Exercise myths are everywhere. Some are old-school and continue to persist, and some change frequently, based on the latest research. Here's a quick debunking of the most common exercise myths.
- Targeted fat loss is possible. This is the idea that to lose belly fat, do lots and lots of crunches to lose the weight in your midsection. YaleScientific.org says that this simply does not work, because when fat breaks down, it breaks down from all over the body, no matter what exercise is being done. The best bet for looking svelte all over is a cardio program that burns a lot of calories.
- It’s only a good workout if you sweat a lot. Sometimes sweating profusely and a great workout go hand in hand, but they don’t have to. Amounts of perspiration can vary greatly from person to person based on physiological differences, and there are a lot of other factors that affect sweating, says USAtoday.com. Other factors include what’s worn during exercise, external temperature, and humidity. Two people doing the exact same activity can have huge differences in the amount they sweat, and sweat alone is not an indicator of how good a workout is.
- You must stretch before a workout. This myth dies hard because so many people have done this for such a long time, it feels wrong not to. According to PopularMechanics.com, research has shown that stretching before a workout actually does not enhance performance, and may even hinder it. Also, stretching prior to exercise has not been shown to reduce the likelihood of injury, says USAtoday.com. A better bet is a proper warm-up before beginning anything intense, and save stretching for after exercise.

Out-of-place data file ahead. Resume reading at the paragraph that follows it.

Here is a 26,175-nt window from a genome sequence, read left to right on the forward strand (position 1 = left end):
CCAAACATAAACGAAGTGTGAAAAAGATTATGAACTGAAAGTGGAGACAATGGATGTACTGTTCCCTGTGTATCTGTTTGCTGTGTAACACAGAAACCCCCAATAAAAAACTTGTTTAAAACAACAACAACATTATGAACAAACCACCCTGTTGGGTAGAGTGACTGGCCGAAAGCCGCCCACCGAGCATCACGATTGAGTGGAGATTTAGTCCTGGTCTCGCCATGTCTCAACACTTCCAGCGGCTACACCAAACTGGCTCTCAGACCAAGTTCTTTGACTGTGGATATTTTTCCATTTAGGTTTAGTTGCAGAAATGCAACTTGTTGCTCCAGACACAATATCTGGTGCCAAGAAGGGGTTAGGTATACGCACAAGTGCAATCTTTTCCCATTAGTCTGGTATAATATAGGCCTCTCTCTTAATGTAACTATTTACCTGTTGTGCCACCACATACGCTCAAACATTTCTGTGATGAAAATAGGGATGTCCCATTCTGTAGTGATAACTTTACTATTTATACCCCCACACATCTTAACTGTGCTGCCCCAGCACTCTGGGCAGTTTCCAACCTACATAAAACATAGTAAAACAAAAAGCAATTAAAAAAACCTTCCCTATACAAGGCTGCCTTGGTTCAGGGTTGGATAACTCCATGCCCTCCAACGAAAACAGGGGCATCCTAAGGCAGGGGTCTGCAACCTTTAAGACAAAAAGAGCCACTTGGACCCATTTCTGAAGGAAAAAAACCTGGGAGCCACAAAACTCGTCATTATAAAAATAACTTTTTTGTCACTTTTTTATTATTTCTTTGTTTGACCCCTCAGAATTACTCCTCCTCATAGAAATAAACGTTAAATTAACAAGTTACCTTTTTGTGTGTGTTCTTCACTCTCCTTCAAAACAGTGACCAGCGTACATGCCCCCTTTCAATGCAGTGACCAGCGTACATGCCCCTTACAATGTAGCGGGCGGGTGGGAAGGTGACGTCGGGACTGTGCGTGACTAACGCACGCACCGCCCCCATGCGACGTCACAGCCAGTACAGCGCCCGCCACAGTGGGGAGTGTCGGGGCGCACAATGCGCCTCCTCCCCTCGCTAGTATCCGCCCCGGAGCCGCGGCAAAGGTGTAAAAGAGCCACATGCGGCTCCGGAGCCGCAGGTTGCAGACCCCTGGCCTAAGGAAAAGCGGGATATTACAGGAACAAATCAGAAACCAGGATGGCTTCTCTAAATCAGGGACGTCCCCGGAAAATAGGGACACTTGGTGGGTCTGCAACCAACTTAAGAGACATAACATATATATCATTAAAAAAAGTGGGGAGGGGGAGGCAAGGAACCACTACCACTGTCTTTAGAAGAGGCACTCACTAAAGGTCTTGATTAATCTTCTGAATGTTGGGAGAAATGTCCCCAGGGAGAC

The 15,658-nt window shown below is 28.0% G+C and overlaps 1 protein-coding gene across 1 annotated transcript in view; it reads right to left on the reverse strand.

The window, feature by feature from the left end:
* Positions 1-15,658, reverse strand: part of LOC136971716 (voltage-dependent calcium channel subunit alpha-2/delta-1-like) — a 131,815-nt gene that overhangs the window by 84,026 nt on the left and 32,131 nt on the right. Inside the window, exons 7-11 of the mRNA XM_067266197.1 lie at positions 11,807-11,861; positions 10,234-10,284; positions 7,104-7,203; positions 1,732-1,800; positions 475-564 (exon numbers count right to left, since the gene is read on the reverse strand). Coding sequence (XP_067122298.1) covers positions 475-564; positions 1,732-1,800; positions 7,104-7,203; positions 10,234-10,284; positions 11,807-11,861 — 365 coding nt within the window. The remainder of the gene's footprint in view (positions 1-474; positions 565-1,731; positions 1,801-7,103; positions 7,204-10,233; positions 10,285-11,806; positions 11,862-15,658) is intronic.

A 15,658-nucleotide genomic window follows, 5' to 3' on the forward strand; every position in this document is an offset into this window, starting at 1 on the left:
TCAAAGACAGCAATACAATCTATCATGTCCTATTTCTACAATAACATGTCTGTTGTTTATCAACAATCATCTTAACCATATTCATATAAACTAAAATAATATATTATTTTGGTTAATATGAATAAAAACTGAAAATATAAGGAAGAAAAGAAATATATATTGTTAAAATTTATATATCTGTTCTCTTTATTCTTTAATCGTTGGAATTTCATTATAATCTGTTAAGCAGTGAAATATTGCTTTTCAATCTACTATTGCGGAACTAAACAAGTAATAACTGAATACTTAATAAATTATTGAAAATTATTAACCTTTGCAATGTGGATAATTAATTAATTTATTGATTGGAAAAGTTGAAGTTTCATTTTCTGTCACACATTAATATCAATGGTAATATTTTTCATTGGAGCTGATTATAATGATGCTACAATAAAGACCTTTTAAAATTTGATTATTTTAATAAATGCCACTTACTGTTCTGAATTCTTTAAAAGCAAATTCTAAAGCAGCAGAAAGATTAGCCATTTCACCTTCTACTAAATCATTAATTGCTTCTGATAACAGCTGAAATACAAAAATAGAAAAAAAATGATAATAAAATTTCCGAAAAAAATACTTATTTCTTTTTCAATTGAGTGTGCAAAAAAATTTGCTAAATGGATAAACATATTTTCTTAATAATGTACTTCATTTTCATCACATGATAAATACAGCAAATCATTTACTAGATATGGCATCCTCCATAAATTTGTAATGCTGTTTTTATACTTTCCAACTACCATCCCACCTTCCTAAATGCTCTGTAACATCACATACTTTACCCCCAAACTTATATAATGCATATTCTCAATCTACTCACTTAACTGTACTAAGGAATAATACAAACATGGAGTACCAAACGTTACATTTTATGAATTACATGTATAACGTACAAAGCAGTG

- No pain, no gain. The bottom line on this one is that if it hurts, stop immediately. CNN.com says no exercise should ever feel painful. Great workouts can still be achieved without inflicting pain or injury. While it’s true that to improve, limits must be pushed, that limit does not extend to a place of physical pain.
- Exercise and eat anything, anytime. Exercise does not make up for a bad diet. Holding on to this thought could actually cause a higher caloric consumption, because many people feel they ‘deserve’ a treat after a great workout. The best way to reduce overall fat, lose weight, and maintain a healthy weight is to eat a healthy, balanced diet and exercise regularly.